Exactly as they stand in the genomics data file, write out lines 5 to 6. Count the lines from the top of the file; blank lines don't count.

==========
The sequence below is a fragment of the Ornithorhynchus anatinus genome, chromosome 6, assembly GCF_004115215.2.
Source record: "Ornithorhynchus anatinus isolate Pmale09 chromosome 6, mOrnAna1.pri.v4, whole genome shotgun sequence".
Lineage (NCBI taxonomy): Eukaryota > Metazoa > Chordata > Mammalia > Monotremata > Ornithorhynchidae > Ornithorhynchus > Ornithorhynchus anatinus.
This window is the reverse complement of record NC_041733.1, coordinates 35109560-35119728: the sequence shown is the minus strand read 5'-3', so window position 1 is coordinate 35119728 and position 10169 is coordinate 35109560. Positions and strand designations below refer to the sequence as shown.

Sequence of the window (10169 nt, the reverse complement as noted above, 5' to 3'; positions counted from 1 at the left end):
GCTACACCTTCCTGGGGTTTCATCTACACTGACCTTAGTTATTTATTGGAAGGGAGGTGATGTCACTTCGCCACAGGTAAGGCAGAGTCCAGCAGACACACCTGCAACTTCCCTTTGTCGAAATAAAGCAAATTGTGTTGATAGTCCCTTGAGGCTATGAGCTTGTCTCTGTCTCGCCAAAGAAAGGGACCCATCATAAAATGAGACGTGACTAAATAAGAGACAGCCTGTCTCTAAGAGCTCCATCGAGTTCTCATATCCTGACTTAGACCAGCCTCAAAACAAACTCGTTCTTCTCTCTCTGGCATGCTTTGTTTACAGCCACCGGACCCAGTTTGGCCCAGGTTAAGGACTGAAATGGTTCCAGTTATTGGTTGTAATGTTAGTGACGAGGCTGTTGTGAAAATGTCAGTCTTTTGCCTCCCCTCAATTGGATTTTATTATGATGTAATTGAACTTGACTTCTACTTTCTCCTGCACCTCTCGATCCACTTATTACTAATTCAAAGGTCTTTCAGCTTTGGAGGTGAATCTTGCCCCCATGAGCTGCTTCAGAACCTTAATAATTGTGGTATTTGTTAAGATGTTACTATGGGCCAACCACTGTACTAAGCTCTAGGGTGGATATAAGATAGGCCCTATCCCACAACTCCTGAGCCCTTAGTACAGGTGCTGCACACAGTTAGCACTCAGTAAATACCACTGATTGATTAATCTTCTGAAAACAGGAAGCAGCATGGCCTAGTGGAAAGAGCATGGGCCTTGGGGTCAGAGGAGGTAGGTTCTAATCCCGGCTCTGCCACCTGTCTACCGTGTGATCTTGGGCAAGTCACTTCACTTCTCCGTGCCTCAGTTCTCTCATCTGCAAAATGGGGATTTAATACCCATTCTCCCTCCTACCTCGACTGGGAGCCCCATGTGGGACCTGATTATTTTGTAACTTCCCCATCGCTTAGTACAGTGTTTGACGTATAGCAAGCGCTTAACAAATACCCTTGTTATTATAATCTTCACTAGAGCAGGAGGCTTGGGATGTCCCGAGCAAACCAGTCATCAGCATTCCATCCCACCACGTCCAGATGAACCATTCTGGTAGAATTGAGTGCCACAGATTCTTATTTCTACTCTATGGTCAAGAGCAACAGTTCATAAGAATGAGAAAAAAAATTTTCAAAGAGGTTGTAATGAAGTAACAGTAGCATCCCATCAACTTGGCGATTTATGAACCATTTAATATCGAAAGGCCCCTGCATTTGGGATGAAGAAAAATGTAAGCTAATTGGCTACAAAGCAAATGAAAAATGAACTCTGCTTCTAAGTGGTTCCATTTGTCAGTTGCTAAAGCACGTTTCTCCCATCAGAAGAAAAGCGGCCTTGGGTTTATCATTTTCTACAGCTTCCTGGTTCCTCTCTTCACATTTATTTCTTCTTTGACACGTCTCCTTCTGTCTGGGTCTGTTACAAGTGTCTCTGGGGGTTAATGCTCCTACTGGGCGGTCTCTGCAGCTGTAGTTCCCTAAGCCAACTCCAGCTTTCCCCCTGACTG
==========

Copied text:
Sequence of the window (10169 nt, the reverse complement as noted above, 5' to 3'; positions counted from 1 at the left end):
GCTACACCTTCCTGGGGTTTCATCTACACTGACCTTAGTTATTTATTGGAAGGGAGGTGATGTCACTTCGCCACAGGTAAGGCAGAGTCCAGCAGACACACCTGCAACTTCCCTTTGTCGAAATAAAGCAAATTGTGTTGATAGTCCCTTGAGGCTATGAGCTTGTCTCTGTCTCGCCAAAGAAAGGGACCCATCATAAAATGAGACGTGACTAAATAAGAGACAGCCTGTCTCTAAGAGCTCCATCGAGTTCTCATATCCTGACTTAGACCAGCCTCAAAACAAACTCGTTCTTCTCTCTCTGGCATGCTTTGTTTACAGCCACCGGACCCAGTTTGGCCCAGGTTAAGGACTGAAATGGTTCCAGTTATTGGTTGTAATGTTAGTGACGAGGCTGTTGTGAAAATGTCAGTCTTTTGCCTCCCCTCAATTGGATTTTATTATGATGTAATTGAACTTGACTTCTACTTTCTCCTGCACCTCTCGATCCACTTATTACTAATTCAAAGGTCTTTCAGCTTTGGAGGTGAATCTTGCCCCCATGAGCTGCTTCAGAACCTTAATAATTGTGGTATTTGTTAAGATGTTACTATGGGCCAACCACTGTACTAAGCTCTAGGGTGGATATAAGATAGGCCCTATCCCACAACTCCTGAGCCCTTAGTACAGGTGCTGCACACAGTTAGCACTCAGTAAATACCACTGATTGATTAATCTTCTGAAAACAGGAAGCAGCATGGCCTAGTGGAAAGAGCATGGGCCTTGGGGTCAGAGGAGGTAGGTTCTAATCCCGGCTCTGCCACCTGTCTACCGTGTGATCTTGGGCAAGTCACTTCACTTCTCCGTGCCTCAGTTCTCTCATCTGCAAAATGGGGATTTAATACCCATTCTCCCTCCTACCTCGACTGGGAGCCCCATGTGGGACCTGATTATTTTGTAACTTCCCCATCGCTTAGTACAGTGTTTGACGTATAGCAAGCGCTTAACAAATACCCTTGTTATTATAATCTTCACTAGAGCAGGAGGCTTGGGATGTCCCGAGCAAACCAGTCATCAGCATTCCATCCCACCACGTCCAGATGAACCATTCTGGTAGAATTGAGTGCCACAGATTCTTATTTCTACTCTATGGTCAAGAGCAACAGTTCATAAGAATGAGAAAAAAAATTTTCAAAGAGGTTGTAATGAAGTAACAGTAGCATCCCATCAACTTGGCGATTTATGAACCATTTAATATCGAAAGGCCCCTGCATTTGGGATGAAGAAAAATGTAAGCTAATTGGCTACAAAGCAAATGAAAAATGAACTCTGCTTCTAAGTGGTTCCATTTGTCAGTTGCTAAAGCACGTTTCTCCCATCAGAAGAAAAGCGGCCTTGGGTTTATCATTTTCTACAGCTTCCTGGTTCCTCTCTTCACATTTATTTCTTCTTTGACACGTCTCCTTCTGTCTGGGTCTGTTACAAGTGTCTCTGGGGGTTAATGCTCCTACTGGGCGGTCTCTGCAGCTGTAGTTCCCTAAGCCAACTCCAGCTTTCCCCCTGACTG